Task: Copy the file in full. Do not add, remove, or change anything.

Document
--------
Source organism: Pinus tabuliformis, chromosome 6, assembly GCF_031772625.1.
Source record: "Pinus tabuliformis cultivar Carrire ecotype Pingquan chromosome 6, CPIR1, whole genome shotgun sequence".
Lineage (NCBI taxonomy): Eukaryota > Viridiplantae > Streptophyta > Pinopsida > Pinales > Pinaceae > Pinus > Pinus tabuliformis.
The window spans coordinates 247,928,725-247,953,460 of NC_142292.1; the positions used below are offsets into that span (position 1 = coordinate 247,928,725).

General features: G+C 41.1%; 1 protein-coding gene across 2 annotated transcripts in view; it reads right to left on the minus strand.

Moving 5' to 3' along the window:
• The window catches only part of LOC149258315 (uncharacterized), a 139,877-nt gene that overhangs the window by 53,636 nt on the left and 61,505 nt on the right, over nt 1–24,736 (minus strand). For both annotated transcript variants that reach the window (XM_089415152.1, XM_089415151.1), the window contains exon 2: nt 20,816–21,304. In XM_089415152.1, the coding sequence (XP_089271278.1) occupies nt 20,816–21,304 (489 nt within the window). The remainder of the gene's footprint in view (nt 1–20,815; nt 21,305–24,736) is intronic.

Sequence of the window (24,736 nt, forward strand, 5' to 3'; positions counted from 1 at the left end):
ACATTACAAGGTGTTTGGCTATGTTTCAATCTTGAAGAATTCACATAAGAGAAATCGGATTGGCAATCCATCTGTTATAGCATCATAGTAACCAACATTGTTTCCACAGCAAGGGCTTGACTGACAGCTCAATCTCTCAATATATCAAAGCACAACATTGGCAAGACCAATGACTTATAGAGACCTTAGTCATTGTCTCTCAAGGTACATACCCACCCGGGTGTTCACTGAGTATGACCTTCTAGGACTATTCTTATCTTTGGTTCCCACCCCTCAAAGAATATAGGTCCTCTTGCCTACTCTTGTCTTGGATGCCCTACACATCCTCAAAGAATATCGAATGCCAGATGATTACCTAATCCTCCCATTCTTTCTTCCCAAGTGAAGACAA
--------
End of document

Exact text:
Source organism: Pinus tabuliformis, chromosome 6, assembly GCF_031772625.1.
Source record: "Pinus tabuliformis cultivar Carrire ecotype Pingquan chromosome 6, CPIR1, whole genome shotgun sequence".
Lineage (NCBI taxonomy): Eukaryota > Viridiplantae > Streptophyta > Pinopsida > Pinales > Pinaceae > Pinus > Pinus tabuliformis.
The window spans coordinates 247,928,725-247,953,460 of NC_142292.1; the positions used below are offsets into that span (position 1 = coordinate 247,928,725).

General features: G+C 41.1%; 1 protein-coding gene across 2 annotated transcripts in view; it reads right to left on the minus strand.

Moving 5' to 3' along the window:
• The window catches only part of LOC149258315 (uncharacterized), a 139,877-nt gene that overhangs the window by 53,636 nt on the left and 61,505 nt on the right, over nt 1–24,736 (minus strand). For both annotated transcript variants that reach the window (XM_089415152.1, XM_089415151.1), the window contains exon 2: nt 20,816–21,304. In XM_089415152.1, the coding sequence (XP_089271278.1) occupies nt 20,816–21,304 (489 nt within the window). The remainder of the gene's footprint in view (nt 1–20,815; nt 21,305–24,736) is intronic.

Sequence of the window (24,736 nt, forward strand, 5' to 3'; positions counted from 1 at the left end):
ACATTACAAGGTGTTTGGCTATGTTTCAATCTTGAAGAATTCACATAAGAGAAATCGGATTGGCAATCCATCTGTTATAGCATCATAGTAACCAACATTGTTTCCACAGCAAGGGCTTGACTGACAGCTCAATCTCTCAATATATCAAAGCACAACATTGGCAAGACCAATGACTTATAGAGACCTTAGTCATTGTCTCTCAAGGTACATACCCACCCGGGTGTTCACTGAGTATGACCTTCTAGGACTATTCTTATCTTTGGTTCCCACCCCTCAAAGAATATAGGTCCTCTTGCCTACTCTTGTCTTGGATGCCCTACACATCCTCAAAGAATATCGAATGCCAGATGATTACCTAATCCTCCCATTCTTTCTTCCCAAGTGAAGACAA